Naturists campaign for ‘naked sunbathing rights’ for Hampstead Heath’s lady swimmers

A supporter of the naturist movement has branded the City of London corporation “sexist” for allowing men to strip off on Hampstead Heath while only allowing women to go “topless”.

Retired archivist John McPartlin, 66, said in a letter to the Ham&High today: “The only place in the whole of London where public naturist sunbathing is possible is at the men’s outdoor pond on Hampstead Heath. At the ladies’ pond only topless sunbathing is permitted.

“That women who would like to acquire an even, all-over tan, the same as the men, are not able to do so is a real equalities issue, one would have thought.”

Mr McPartlin, who lives in Creighton Avenue, Muswell Hill, has written to Hampstead Heath boss Sue Ireland at the City of London Corporation pointing out the inequality of this rule.

He told the Ham&High: “It is not fair at all. Naturists just want to be themselves.

“They are not doing any harm.

“Ladies should be allowed to be nude in a beautiful, secluded area of the Heath.

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“It seems rather sexist not to allow this.”

The retired University College London library archivist took up the issue after volunteering to be photographed nude on Hampstead Heath for a project by photographer Anastasia Trahanas.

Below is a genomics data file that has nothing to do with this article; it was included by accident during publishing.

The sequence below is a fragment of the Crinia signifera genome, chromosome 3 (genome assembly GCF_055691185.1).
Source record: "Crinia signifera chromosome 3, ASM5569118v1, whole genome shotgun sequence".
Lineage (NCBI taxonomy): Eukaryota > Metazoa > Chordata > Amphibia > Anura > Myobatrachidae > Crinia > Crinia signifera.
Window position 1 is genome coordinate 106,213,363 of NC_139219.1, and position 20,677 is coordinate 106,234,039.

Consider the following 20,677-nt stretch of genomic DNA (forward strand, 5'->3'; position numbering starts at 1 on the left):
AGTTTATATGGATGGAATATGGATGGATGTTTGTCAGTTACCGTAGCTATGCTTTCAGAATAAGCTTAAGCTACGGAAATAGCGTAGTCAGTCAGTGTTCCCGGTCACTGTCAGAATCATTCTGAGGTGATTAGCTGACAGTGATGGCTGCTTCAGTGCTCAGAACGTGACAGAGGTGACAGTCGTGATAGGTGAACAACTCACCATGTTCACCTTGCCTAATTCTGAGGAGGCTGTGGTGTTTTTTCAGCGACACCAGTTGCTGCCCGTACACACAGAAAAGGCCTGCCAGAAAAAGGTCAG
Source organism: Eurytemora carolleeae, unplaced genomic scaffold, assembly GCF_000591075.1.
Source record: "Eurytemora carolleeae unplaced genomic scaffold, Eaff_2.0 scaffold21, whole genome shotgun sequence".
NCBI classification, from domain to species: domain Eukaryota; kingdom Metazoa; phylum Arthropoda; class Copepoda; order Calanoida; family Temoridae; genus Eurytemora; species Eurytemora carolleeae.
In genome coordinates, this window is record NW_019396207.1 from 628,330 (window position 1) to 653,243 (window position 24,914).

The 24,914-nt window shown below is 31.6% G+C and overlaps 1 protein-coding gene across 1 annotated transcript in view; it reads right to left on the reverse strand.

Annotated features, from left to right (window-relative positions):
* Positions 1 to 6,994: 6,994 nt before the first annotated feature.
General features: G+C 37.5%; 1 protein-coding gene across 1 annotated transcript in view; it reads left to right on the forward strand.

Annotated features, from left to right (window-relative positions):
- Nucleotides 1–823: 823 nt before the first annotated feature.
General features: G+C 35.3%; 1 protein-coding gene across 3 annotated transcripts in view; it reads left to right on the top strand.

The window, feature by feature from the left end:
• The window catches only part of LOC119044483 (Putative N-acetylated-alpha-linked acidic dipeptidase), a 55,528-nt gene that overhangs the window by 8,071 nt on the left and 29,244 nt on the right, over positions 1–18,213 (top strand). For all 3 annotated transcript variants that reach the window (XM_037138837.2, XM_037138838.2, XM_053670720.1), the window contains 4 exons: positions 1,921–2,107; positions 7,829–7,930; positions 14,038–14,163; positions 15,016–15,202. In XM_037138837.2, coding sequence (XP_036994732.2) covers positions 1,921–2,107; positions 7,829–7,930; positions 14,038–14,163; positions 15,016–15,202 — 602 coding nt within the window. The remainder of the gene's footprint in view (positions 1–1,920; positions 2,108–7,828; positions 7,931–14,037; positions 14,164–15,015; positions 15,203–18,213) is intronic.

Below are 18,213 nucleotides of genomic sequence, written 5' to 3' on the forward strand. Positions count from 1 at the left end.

Ms Trahanas has been travelling around the country photographing naturists and others for her art project Naked Britain.

She said: “John contacted me after hearing about my work. He wants to be photographed naked on the Heath.

“He is a supporter of the naturist movement and is very passionate about it.’’

She would like to photograph naked women at the ponds for the project.

“It seems very unfair they are not allowed the same freedom as men,” she added.

The photographer had welcomed apparent moves by The Sun to drop bare breasts from Page 3, stressing that her topless photographs are completely different.

Speaking before the newspaper’s U-turn, she said: “Page 3 objectified and sexualised women. My art is not of a sexual nature and shows the natural beauty of people when they are naked, at their most vulnerable.”

Mr McPartlin said: “I am writing to the City of London Corporation, which administers the Heath, one of the requirements of which is that it does so in the interest of all Londoners.

“It has not been helpful in the past, but that may have to change.”

He also supports a petition on The Naturist Action Group’s website, urging the corporation to allow naturism on Hampstead Heath.

He said: “Naturist Action Group has suggested a number of quiet places where it believes such sunbathing could take place without affecting other users of the Heath.”

A spokesman for the City of London Corporation said: “We have to balance the needs of a range of visitors to the Heath’s swimming ponds and the current arrangements have evolved over a number of years. We are yet to see a demand for a designated nude sunbathing area from the swimmers at the Kenwood Ladies Pond.”